Amador Peset, a young man from the village of Traiguera, started recovering millenary olive trees after losing his job as a carpenter during the financial crisis in Spain. “At first, people saw me as if I were crazy," he said.
The Sénia region, halfway between Barcelona and Valencia, is known as the land of millenary olive trees in Spain.
In this stretch of territory of no more than 50km, just a few dozens of km inland from central Spain’s Mediterranean coast, there are over 4,900 olive trees believed to be over 1,000 years old.
The Taula del Sénia, a local institution covering 27 municipalities within the Catalonia, Valencia and Aragon regions, started an official census of these ancient trees back in 2009. But this is an ongoing task, as many of them have long been abandoned.
“I would say with certainty that this is the territory with the largest concentration of millenary olive trees. We can find millenary olive trees all around the Mediterranean: in Italy, Greece, in the Southern Mediterranean and in other regions of Spain. But we usually find isolated trees, often very monumental and beautiful. What we find here is something unique,” Teresa Adell, manager of the Taula del Sénia, told Olive Oil Times.
In order to be registered as a millenary olive tree, the diameter of the trunk has to be over 3.5m at a height of 1.3m. A majority of the specimens belong to a local variety of olive trees known as “Farga”
The Polytechnic University of Madrid dated two of these trees with a laser measuring technique. According to that study, one of them, known as “la Farga de l’Arión”, was planted in the times of the Roman emperor Constantine I, more than 1,700 years ago.
The other, known as “la Farga del Pou del Mas,” dates back to the first half of the 9th century, when Islamic Iberia was ruled by the emir Abd ar-Rahman II.
The census has been a key tool to create awareness of the cultural and economic value of these pieces of heritage that had been ignored, if not neglected, for years.
“Millenary olive trees were forgotten until recent years. Farmers in the area had the opinion that they were difficult to cultivate and that it took longer to harvest them. We saw those trees every day, but we did not pay a great deal of attention to them,” Adell said.
“Our project, Millenary Olive Trees of the Sénia, has changed things a lot. Opinions have dramatically changed. Now these olive trees are loved by locals as their own heritage,” she added.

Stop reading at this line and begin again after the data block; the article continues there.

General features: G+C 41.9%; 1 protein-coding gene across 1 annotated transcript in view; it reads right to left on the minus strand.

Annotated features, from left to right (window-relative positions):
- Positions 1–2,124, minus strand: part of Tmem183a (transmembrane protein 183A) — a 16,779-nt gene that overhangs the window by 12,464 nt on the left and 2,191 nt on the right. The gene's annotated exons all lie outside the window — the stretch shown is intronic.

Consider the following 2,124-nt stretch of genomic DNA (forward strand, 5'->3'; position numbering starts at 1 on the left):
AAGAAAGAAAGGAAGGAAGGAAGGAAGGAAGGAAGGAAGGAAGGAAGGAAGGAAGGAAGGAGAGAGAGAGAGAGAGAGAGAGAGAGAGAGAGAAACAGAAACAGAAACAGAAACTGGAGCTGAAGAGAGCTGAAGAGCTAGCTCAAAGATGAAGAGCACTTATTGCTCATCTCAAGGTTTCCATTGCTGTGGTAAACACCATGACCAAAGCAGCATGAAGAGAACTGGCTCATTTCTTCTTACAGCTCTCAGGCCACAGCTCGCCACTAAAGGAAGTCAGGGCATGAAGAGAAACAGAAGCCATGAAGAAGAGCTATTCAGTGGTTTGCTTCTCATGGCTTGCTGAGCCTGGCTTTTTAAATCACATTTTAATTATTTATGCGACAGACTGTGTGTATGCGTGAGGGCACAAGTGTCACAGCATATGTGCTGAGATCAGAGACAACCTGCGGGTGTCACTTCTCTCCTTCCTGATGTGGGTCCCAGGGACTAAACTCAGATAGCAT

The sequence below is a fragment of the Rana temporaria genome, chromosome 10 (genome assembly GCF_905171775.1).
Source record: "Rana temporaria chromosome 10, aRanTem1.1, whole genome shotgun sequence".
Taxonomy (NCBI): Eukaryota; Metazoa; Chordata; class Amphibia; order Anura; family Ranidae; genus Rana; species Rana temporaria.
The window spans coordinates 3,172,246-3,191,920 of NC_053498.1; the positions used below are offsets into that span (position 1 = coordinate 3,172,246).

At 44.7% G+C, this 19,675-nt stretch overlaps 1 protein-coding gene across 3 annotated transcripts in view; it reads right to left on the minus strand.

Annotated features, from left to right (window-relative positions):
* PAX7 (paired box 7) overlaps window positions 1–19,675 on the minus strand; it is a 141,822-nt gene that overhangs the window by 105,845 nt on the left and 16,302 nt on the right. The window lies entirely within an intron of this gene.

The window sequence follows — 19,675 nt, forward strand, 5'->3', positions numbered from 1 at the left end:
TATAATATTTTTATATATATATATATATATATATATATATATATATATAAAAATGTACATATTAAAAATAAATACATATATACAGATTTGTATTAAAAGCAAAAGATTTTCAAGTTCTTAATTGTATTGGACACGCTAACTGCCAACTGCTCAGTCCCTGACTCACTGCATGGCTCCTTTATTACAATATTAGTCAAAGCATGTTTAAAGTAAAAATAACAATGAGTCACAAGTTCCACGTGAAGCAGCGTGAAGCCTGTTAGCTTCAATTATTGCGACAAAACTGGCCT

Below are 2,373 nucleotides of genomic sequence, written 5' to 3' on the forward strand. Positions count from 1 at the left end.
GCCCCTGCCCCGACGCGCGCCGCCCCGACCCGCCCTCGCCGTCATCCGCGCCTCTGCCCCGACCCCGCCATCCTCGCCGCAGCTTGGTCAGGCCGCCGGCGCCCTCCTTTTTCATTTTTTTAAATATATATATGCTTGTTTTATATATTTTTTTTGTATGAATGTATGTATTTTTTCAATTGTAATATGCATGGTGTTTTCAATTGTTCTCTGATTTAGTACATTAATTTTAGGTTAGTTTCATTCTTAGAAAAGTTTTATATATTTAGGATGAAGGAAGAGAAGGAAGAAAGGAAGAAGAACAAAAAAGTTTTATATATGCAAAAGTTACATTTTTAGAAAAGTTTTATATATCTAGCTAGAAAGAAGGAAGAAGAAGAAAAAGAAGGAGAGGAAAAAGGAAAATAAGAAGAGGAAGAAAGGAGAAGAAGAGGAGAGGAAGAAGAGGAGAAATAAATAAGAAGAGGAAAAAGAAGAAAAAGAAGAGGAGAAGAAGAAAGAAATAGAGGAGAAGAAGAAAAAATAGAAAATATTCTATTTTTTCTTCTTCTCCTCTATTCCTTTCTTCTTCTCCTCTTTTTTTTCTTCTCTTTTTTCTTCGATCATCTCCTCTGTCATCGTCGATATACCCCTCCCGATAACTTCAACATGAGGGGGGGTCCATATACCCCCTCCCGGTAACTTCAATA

Millenary olive trees have often been bought and sold as ornamental plants for gardens. Although this traffic was forbidden in Valencia in 2006, it is still legal in Catalonia.
However, the perception of this trade has largely changed in the area.
“Our project started because we were worried to see theses olive trees uprooted to be sold. We saw that as a threat as we felt that our heritage was being stolen. Now that trade and pillaging have been very much slowed down. Now it’s a matter of shame as it is not accepted,” Adell said.
In 2016, the trade of millenary olive trees has been the subject the Spanish film “El Olivo” (The olive tree, 2016), by Iciar Bollaín, which depicts the fight of a family to recover a specimen that had been brought to Germany.
But, apart from the acknowledgment of their cultural value among farmers in the area, the growth in the profitability of the oil produced from millenary olive trees has also helped in their preservation.
At the moment, there are eight local producers labeled with the “millenary olive trees’ oil” brand.
Amador Peset, a young man from the village of Traiguera, started recovering millenary olive trees and bringing them back to production four years ago, after losing his job as a carpenter during the financial crisis in Spain.
“At first, people saw me as if I were crazy. It is not normal that a young man starts cleaning and removing weeds from trees that were abandoned. But, when they see there is a way out, that it can have a solution and this oil can be sold, they see you in a different way,” Peset told Olive Oil Times.
The millenary olive trees project has two open-air museums in areas with a special density of millenary olive trees in the villages of Ulldecona and La Jana, and also involves local restaurants using Farga oil on their traditional dishes.